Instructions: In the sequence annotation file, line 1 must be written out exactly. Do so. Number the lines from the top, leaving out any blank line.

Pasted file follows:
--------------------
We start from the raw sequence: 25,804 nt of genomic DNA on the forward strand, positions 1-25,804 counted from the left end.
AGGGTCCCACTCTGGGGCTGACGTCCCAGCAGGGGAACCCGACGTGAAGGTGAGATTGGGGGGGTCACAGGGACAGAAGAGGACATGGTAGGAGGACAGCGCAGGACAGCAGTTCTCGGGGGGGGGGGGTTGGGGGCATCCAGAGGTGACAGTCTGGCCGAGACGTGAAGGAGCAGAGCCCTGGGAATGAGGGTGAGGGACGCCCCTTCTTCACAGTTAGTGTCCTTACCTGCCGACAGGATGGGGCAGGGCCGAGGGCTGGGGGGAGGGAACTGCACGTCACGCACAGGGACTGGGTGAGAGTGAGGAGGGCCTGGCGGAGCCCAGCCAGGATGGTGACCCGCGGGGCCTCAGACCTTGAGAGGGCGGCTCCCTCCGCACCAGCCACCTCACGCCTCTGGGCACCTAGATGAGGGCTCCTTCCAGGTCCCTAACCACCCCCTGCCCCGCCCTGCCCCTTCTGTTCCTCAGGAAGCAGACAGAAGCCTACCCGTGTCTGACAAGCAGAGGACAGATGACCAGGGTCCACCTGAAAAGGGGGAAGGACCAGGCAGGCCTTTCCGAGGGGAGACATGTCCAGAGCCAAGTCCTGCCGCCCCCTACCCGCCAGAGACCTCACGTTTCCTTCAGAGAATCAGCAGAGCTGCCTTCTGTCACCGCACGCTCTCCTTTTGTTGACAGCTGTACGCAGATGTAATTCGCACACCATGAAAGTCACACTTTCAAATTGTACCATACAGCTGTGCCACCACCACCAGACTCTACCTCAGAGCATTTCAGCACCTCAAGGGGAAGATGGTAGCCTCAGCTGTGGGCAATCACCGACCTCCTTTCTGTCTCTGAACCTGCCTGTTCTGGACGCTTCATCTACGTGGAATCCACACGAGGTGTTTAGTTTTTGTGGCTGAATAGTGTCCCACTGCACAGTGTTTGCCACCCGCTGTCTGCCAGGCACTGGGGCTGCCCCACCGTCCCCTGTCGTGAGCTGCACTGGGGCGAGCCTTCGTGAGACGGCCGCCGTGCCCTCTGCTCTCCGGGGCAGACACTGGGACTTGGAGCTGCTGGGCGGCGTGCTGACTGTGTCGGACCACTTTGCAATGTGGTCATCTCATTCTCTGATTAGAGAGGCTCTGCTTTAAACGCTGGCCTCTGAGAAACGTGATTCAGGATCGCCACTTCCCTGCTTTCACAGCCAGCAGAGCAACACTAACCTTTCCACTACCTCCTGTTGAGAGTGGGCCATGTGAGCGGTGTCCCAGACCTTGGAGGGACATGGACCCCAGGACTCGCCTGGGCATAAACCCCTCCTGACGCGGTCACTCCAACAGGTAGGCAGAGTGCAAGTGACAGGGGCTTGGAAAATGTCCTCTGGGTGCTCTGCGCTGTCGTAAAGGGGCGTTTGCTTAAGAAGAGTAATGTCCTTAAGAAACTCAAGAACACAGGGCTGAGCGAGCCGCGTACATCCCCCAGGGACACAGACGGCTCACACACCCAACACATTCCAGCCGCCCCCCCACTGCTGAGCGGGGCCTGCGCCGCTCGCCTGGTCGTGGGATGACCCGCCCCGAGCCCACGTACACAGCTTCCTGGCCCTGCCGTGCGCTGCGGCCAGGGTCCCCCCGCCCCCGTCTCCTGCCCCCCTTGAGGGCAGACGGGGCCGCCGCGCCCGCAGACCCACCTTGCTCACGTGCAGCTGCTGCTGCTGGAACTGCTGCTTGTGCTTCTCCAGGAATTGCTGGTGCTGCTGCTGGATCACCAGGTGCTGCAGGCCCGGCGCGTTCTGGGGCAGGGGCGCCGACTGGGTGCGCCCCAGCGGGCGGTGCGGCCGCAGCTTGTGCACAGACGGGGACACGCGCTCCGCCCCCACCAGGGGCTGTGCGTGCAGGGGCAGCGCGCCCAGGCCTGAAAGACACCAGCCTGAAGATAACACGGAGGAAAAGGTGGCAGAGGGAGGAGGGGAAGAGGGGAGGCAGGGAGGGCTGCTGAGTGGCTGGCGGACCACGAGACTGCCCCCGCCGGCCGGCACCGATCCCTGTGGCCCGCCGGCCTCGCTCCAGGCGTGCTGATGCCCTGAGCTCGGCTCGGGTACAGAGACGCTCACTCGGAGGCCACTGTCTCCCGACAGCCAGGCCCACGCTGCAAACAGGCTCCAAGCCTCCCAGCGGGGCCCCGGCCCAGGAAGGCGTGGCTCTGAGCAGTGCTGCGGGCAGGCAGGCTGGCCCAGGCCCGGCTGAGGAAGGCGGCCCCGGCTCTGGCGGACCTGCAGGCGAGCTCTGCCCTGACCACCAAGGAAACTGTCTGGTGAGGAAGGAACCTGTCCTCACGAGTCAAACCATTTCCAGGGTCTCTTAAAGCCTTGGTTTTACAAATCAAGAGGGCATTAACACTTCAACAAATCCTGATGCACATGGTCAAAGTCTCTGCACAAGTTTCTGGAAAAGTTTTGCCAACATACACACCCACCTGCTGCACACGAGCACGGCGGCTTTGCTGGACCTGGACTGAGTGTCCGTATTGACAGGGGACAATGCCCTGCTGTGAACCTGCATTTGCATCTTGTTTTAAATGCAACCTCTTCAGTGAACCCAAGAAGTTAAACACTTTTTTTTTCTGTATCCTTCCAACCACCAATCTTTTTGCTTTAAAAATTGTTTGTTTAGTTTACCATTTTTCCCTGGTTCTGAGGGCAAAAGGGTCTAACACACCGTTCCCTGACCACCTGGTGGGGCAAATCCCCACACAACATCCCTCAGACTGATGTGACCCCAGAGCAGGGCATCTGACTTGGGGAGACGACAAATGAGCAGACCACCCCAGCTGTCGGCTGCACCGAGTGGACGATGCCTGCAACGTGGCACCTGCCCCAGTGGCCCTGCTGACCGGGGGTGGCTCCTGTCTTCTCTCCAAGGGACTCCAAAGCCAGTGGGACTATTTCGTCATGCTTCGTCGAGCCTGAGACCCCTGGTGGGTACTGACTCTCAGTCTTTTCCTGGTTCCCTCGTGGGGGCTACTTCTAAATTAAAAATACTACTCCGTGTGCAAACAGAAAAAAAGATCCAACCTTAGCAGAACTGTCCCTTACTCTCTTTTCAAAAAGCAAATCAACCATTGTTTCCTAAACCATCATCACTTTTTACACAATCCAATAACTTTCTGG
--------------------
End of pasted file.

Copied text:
We start from the raw sequence: 25,804 nt of genomic DNA on the forward strand, positions 1-25,804 counted from the left end.